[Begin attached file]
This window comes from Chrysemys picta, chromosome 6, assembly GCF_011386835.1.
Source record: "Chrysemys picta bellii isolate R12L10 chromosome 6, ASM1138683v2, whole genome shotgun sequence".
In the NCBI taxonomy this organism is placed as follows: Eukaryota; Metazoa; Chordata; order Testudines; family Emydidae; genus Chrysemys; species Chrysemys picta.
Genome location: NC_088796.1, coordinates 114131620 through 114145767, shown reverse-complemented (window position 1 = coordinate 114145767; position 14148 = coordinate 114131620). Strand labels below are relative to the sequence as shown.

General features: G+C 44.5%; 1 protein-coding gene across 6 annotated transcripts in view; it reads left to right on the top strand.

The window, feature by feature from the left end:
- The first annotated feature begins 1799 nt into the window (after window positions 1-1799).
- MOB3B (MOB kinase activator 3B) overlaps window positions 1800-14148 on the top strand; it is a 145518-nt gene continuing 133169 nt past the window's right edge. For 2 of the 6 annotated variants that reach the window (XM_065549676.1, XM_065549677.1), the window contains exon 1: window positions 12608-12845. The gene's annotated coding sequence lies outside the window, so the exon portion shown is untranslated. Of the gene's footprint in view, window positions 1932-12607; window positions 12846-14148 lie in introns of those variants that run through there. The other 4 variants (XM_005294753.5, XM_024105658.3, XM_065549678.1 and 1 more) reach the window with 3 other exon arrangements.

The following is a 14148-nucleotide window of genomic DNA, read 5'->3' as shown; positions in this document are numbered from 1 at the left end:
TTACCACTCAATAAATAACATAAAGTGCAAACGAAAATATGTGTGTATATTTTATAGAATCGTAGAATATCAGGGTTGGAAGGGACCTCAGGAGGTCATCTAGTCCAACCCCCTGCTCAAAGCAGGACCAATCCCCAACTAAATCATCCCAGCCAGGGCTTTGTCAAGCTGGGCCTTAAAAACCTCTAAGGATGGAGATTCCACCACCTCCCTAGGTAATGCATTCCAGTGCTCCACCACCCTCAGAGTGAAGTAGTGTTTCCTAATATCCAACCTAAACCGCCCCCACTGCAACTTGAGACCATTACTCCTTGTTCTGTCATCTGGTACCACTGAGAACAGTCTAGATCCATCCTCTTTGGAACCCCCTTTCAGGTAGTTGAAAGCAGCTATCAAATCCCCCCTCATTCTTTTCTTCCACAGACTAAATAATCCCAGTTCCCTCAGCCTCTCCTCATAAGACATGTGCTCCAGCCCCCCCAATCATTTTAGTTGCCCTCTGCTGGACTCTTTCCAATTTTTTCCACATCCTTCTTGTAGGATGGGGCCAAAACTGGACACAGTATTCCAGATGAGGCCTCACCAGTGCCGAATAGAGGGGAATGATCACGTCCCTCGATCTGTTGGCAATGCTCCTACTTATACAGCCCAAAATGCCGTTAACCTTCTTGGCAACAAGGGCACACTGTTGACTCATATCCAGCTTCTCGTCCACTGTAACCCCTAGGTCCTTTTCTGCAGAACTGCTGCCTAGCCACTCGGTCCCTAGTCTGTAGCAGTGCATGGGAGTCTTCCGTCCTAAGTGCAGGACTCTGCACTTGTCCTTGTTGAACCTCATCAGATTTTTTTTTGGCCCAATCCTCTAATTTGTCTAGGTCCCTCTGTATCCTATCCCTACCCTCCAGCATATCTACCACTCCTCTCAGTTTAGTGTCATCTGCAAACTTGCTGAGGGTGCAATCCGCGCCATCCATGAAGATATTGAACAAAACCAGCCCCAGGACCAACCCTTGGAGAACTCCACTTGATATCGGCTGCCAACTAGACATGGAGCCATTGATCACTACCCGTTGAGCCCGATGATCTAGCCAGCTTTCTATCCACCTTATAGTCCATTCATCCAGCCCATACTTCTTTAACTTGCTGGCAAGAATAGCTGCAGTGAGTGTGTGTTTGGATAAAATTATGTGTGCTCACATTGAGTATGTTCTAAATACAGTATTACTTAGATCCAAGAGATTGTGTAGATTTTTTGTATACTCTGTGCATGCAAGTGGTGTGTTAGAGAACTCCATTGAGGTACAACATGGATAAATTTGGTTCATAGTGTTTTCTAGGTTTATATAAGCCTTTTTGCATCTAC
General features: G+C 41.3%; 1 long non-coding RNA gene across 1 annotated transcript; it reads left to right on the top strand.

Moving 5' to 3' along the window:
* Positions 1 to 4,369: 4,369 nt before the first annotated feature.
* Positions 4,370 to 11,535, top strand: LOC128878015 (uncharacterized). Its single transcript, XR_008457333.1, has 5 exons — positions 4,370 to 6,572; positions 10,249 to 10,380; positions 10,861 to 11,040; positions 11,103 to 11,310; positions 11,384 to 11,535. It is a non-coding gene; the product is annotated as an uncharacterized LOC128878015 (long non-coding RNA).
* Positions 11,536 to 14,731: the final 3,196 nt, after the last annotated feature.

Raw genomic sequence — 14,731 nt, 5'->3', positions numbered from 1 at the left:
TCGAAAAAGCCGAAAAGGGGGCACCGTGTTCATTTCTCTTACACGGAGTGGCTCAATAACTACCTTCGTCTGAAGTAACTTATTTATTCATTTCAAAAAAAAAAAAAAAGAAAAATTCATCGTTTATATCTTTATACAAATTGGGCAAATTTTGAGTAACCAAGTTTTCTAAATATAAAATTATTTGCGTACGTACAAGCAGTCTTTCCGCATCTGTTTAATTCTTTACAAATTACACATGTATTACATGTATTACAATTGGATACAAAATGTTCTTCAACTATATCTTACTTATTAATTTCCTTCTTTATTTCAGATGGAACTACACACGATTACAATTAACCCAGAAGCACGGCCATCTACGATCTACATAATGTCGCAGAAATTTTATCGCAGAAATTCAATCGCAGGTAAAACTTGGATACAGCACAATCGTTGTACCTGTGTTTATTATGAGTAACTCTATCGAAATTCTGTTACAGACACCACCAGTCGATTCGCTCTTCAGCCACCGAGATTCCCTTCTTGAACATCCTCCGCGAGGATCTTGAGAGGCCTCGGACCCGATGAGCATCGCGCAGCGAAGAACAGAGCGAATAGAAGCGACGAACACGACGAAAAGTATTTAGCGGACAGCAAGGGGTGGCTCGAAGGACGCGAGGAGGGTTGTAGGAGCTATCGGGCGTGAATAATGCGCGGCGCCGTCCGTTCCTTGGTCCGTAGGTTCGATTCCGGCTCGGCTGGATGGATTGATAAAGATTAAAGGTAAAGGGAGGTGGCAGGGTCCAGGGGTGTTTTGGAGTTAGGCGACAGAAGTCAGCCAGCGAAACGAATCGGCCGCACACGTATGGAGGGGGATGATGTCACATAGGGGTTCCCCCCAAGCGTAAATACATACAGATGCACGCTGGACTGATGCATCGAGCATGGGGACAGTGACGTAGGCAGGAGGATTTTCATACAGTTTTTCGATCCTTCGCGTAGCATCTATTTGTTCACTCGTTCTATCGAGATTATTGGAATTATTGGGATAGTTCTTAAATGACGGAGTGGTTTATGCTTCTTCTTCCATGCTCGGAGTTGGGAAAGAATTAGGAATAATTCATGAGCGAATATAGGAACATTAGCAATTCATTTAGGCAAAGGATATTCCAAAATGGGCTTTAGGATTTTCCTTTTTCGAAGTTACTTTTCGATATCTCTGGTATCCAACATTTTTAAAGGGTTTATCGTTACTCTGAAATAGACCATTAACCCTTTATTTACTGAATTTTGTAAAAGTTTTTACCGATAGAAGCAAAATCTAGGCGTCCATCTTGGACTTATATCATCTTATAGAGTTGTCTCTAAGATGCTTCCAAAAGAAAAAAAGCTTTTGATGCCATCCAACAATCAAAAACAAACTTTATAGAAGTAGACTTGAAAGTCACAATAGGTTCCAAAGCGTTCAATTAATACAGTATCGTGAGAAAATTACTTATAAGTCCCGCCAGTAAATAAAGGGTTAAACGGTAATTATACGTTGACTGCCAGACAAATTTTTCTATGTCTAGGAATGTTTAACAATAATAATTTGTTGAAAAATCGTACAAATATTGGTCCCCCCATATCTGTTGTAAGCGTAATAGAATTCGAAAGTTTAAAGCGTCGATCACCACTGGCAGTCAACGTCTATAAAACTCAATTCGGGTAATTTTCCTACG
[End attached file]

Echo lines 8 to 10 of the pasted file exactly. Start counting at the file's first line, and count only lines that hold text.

- MOB3B (MOB kinase activator 3B) overlaps window positions 1800-14148 on the top strand; it is a 145518-nt gene continuing 133169 nt past the window's right edge. For 2 of the 6 annotated variants that reach the window (XM_065549676.1, XM_065549677.1), the window contains exon 1: window positions 12608-12845. The gene's annotated coding sequence lies outside the window, so the exon portion shown is untranslated. Of the gene's footprint in view, window positions 1932-12607; window positions 12846-14148 lie in introns of those variants that run through there. The other 4 variants (XM_005294753.5, XM_024105658.3, XM_065549678.1 and 1 more) reach the window with 3 other exon arrangements.

The following is a 14148-nucleotide window of genomic DNA, read 5'->3' as shown; positions in this document are numbered from 1 at the left end:
TTACCACTCAATAAATAACATAAAGTGCAAACGAAAATATGTGTGTATATTTTATAGAATCGTAGAATATCAGGGTTGGAAGGGACCTCAGGAGGTCATCTAGTCCAACCCCCTGCTCAAAGCAGGACCAATCCCCAACTAAATCATCCCAGCCAGGGCTTTGTCAAGCTGGGCCTTAAAAACCTCTAAGGATGGAGATTCCACCACCTCCCTAGGTAATGCATTCCAGTGCTCCACCACCCTCAGAGTGAAGTAGTGTTTCCTAATATCCAACCTAAACCGCCCCCACTGCAACTTGAGACCATTACTCCTTGTTCTGTCATCTGGTACCACTGAGAACAGTCTAGATCCATCCTCTTTGGAACCCCCTTTCAGGTAGTTGAAAGCAGCTATCAAATCCCCCCTCATTCTTTTCTTCCACAGACTAAATAATCCCAGTTCCCTCAGCCTCTCCTCATAAGACATGTGCTCCAGCCCCCCCAATCATTTTAGTTGCCCTCTGCTGGACTCTTTCCAATTTTTTCCACATCCTTCTTGTAGGATGGGGCCAAAACTGGACACAGTATTCCAGATGAGGCCTCACCAGTGCCGAATAGAGGGGAATGATCACGTCCCTCGATCTGTTGGCAATGCTCCTACTTATACAGCCCAAAATGCCGTTAACCTTCTTGGCAACAAGGGCACACTGTTGACTCATATCCAGCTTCTCGTCCACTGTAACCCCTAGGTCCTTTTCTGCAGAACTGCTGCCTAGCCACTCGGTCCCTAGTCTGTAGCAGTGCATGGGAGTCTTCCGTCCTAAGTGCAGGACTCTGCACTTGTCCTTGTTGAACCTCATCAGATTTTTTTTTGGCCCAATCCTCTAATTTGTCTAGGTCCCTCTGTATCCTATCCCTACCCTCCAGCATATCTACCACTCCTCTCAGTTTAGTGTCATCTGCAAACTTGCTGAGGGTGCAATCCGCGCCATCCATGAAGATATTGAACAAAACCAGCCCCAGGACCAACCCTTGGAGAACTCCACTTGATATCGGCTGCCAACTAGACATGGAGCCATTGATCACTACCCGTTGAGCCCGATGATCTAGCCAGCTTTCTATCCACCTTATAGTCCATTCATCCAGCCCATACTTCTTTAACTTGCTGGCAAGAATAGCTGCAGTGAGTGTGTGTTTGGATAAAATTATGTGTGCTCACATTGAGTATGTTCTAAATACAGTATTACTTAGATCCAAGAGATTGTGTAGATTTTTTGTATACTCTGTGCATGCAAGTGGTGTGTTAGAGAACTCCATTGAGGTACAACATGGATAAATTTGGTTCATAGTGTTTTCTAGGTTTATATAAGCCTTTTTGCATCTAC